Impact of Cardiovascular Health on Hearing: Interview with Ray Hull

By Montgomery, Judy K. | Communication Disorders Quarterly, Fall 2006 | Go to article overview

Impact of Cardiovascular Health on Hearing: Interview with Ray Hull


Montgomery, Judy K., Communication Disorders Quarterly


Do you belong to a sports club or gym? Do you like to work out, play tennis, swim, or run regularly? If so, you are also improving your hearing health. I did not learn this from a sports column; I learned it from interviewing Ray Hull. Dr. Raymond H. Hull, PhD, is a professor of communication sciences and disorders, audiology, and director of the Center for Research in Communicative Sciences and Disorders in the Department of Communication Sciences and Disorders, School of Health Sciences, at Wichita State University. Judging by the number of popular news media and reporters who are interviewing him lately, many people are interested in what he has to say. A strong cardiovascular system is necessary for good hearing at any age, but it really makes a noticeable difference as we grown older. Dr. Hull's combination of knowledge about communication sciences, hearing health, and cardiovascular strength made for a lively interview. It may convince you to "pump up" that personal exercise program to keep the blood flowing!

Q: Some of us are not sure what is meant by the term cardiovascular health--would you explain it?

A: Cardiovascular health refers to the ability of the heart, vascular, and respiratory systems to function in such a way as to provide the oxygen and nutrients necessary for good health.

Q: What is the connection with hearing?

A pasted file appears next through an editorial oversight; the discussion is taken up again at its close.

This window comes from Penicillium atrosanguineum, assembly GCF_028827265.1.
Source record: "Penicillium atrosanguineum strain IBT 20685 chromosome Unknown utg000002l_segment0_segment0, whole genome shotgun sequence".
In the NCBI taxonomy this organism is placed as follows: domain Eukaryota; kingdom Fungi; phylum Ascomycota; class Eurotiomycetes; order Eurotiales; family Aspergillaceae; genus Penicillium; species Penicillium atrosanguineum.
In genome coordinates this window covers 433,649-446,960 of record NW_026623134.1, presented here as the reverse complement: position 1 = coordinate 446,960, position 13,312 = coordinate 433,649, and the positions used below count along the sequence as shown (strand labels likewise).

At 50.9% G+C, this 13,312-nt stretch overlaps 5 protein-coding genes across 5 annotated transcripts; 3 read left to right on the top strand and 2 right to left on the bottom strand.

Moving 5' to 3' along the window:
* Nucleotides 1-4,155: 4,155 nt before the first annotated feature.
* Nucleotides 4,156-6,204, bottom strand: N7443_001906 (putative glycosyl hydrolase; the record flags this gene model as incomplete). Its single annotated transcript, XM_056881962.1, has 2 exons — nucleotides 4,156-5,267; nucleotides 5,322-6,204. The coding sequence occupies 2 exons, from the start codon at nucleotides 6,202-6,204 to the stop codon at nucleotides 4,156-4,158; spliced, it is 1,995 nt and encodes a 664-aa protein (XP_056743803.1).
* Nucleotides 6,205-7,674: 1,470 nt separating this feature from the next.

A: The inner ear and central auditory pathways require strong oxygen and nutrient support for proper function. In particular, the cochlea has a large vascular system and is quite vulnerable to oxygen and nutrient deprivation. The health of the cochlea will decline quite rapidly if blood supply is reduced even for a brief period, resulting in a reduction of hearing even to severe levels. Likewise, the central auditory system requires a vibrant oxygen/nutrient supply for optimal function.

Q: Is this the same as presbycusis?

A: A strong and healthy vascular system is necessary for maintenance of good hearing at any age. However, the relationship between the cardiovascular health of an individual and his or her hearing acuity and central auditory processing function can certainly involve an age--cardiovascular health synergy. An older adult with poor cardiovascular health is at greater risk for both peripheral and central auditory dysfunction than an active older adult with good cardiovascular health.

Q: Does this apply to other populations besides older persons?

A: As I stated above, a strong and vital cardiovascular system is necessary for maintenance of good hearing at any age, although research has concentrated on the impact of good cardiovascular health and hearing among older adults. But, for example, research is also indicating that even younger adults with strong cardiovascular health appear to be less prone to damage to the cochlea from noise exposure as compared to those who lead a sedentary life style.

Q: Is there any interdisciplinary research in this area? Is there research in communication sciences and disorders?

A: I have in front of me more than 20 research articles on the relationship between cardiovascular health and hearing. The journals in which they are published range in variety, including the Journal of the American Academy of Audiology, The Hearing Journal, Neurobiology of Aging, the Journal of Neuroscience, Psychological Science, Scandinavian Audiology, Perceptual and Motor Skills, Acta Otolaryngologica, Archives of Otolaryngology--Head and Neck Surgery, the Journal of Strength and Conditioning Research, Medicine and Science in Sports and Exercise. In other words, the interest in this area appears to be as broad as the fields of hearing, medicine, and sports medicine can span. The primary research in this area is not published in journals related to communication sciences and disorders but rather journals that have as their primary emphasis health and fitness. Much of the research in this area has been conducted by professionals in the field of audiology, but certainly not all.

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